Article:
Since Chicago has taken great strides toward becoming a greener city, it seems a good place to find architects to design headquarters for the world’s greenest city.
I’m referring to Masdar, the $22 billion development in Abu Dhabi, which is the world’s first ever zero-carbon, zero-waste and zero car city. The Chicago architecture firm of Adrian Smith + Gordon Gill has been chosen to design “the world’s first positive energy, mixed-use building”, which promises to be “the first building in history to generate power for its own assembly, through development of its solar roof pier before the underlying complex.” Continue Reading / See Additional Photos
Close your eyes and think of Moscow, Russia. The image that comes to mind is a series of funky-colored domes, large open squares, and even a gigantic banner of Stalin – or Lenin (depending on when you grew up). Now picture a giant, volcano-shaped glass and steel structure that rises gradually out of a large park to dominate the city’s skyline.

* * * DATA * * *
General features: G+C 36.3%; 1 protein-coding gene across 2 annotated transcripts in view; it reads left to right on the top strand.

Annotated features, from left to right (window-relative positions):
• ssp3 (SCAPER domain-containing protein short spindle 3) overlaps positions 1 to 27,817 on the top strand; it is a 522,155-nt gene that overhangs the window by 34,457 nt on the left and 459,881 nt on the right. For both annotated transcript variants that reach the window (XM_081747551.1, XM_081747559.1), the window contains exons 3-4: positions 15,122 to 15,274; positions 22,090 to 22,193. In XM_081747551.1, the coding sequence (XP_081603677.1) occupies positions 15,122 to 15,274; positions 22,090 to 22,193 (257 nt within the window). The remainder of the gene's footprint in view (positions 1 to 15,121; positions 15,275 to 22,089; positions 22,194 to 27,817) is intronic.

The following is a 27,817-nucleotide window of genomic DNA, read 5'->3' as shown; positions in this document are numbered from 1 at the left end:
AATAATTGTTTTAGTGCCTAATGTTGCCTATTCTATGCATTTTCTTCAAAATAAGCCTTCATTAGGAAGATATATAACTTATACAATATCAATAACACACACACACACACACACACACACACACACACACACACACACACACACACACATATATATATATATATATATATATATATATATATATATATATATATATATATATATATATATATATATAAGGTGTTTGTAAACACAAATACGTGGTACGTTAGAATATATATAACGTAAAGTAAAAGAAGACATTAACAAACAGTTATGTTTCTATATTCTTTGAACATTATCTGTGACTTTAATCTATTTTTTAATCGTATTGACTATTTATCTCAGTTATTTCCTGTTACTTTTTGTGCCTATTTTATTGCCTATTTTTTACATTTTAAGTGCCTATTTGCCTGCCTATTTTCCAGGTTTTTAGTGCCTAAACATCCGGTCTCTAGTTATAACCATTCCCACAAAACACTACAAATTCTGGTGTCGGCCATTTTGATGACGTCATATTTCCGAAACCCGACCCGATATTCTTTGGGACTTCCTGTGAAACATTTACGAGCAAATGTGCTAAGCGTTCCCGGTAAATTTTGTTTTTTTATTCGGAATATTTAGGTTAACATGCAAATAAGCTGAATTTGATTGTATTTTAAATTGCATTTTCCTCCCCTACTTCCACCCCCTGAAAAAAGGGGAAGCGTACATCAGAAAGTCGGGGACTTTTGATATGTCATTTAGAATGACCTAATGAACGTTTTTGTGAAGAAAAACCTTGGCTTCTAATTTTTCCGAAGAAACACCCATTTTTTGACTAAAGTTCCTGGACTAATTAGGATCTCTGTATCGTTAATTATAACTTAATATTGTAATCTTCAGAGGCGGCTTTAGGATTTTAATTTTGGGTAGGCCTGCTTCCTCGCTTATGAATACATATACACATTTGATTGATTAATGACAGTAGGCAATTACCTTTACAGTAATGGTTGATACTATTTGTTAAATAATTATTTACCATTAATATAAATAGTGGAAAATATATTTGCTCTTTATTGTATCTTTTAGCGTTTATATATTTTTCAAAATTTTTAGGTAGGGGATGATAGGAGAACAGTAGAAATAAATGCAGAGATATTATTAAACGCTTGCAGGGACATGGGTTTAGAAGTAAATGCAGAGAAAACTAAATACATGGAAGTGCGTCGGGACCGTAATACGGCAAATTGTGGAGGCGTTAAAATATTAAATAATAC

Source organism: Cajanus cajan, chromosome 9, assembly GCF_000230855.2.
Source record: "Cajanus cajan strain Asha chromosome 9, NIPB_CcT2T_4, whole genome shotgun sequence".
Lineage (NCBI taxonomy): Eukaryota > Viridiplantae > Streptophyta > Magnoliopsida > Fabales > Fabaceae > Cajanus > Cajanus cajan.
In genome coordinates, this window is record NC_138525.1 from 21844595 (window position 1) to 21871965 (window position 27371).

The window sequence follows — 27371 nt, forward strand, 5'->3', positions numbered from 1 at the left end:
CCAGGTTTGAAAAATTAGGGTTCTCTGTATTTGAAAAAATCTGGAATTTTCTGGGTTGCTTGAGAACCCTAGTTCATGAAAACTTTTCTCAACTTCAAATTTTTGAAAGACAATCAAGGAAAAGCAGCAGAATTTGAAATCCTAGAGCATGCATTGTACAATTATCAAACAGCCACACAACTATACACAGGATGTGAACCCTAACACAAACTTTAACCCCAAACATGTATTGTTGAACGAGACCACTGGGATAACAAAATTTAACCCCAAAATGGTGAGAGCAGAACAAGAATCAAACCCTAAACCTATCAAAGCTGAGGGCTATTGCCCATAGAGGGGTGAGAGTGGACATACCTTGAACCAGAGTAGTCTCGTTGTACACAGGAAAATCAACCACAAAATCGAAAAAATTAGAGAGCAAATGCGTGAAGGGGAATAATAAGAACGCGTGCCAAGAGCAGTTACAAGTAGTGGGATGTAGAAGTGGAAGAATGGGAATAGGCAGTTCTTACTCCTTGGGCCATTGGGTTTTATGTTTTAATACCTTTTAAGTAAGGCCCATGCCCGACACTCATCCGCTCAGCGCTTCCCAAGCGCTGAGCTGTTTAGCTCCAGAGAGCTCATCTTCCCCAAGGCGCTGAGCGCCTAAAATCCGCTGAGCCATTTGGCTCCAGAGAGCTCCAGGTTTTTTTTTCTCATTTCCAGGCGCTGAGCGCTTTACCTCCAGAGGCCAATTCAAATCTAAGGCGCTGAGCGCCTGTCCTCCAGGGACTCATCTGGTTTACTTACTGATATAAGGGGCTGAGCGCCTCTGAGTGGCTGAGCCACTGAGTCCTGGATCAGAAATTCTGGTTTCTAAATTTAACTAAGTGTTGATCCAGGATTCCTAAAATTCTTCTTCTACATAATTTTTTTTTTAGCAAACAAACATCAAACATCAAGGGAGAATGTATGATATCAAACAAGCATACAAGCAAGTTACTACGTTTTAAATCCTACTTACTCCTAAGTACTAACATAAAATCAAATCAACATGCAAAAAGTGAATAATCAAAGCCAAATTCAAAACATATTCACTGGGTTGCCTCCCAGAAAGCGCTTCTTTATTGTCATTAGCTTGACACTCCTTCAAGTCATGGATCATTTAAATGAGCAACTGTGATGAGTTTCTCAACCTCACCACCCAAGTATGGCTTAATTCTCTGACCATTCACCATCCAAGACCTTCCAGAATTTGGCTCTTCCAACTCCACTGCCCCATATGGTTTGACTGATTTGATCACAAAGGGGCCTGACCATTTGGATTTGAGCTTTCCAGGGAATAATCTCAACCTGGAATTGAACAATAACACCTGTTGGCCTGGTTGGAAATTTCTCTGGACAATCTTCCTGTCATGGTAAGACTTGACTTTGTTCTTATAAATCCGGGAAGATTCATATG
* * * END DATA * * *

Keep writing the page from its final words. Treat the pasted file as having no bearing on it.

The world’s largest green building is coming to Moscow. Dubbed Crystal Island, the structure (designed by London’s Foster + Partners) will boast over 2.5 million square meters of usable space, also making it the world’s largest single building. It will house theaters, offices, residences, performance centers and even an international school.
For almost two decades, I’ve been a victim of L.A.’s various pollutants. From the smog to the endless rows of uninspired strip malls that seem to pop up overnight, this otherwise terrific city has for too long been harmful to both the lungs and the eyes. What we need is more visual appeal combined with auto-sufficiency – something that not only looks incredible but contributes to a cleaner, healthier existence.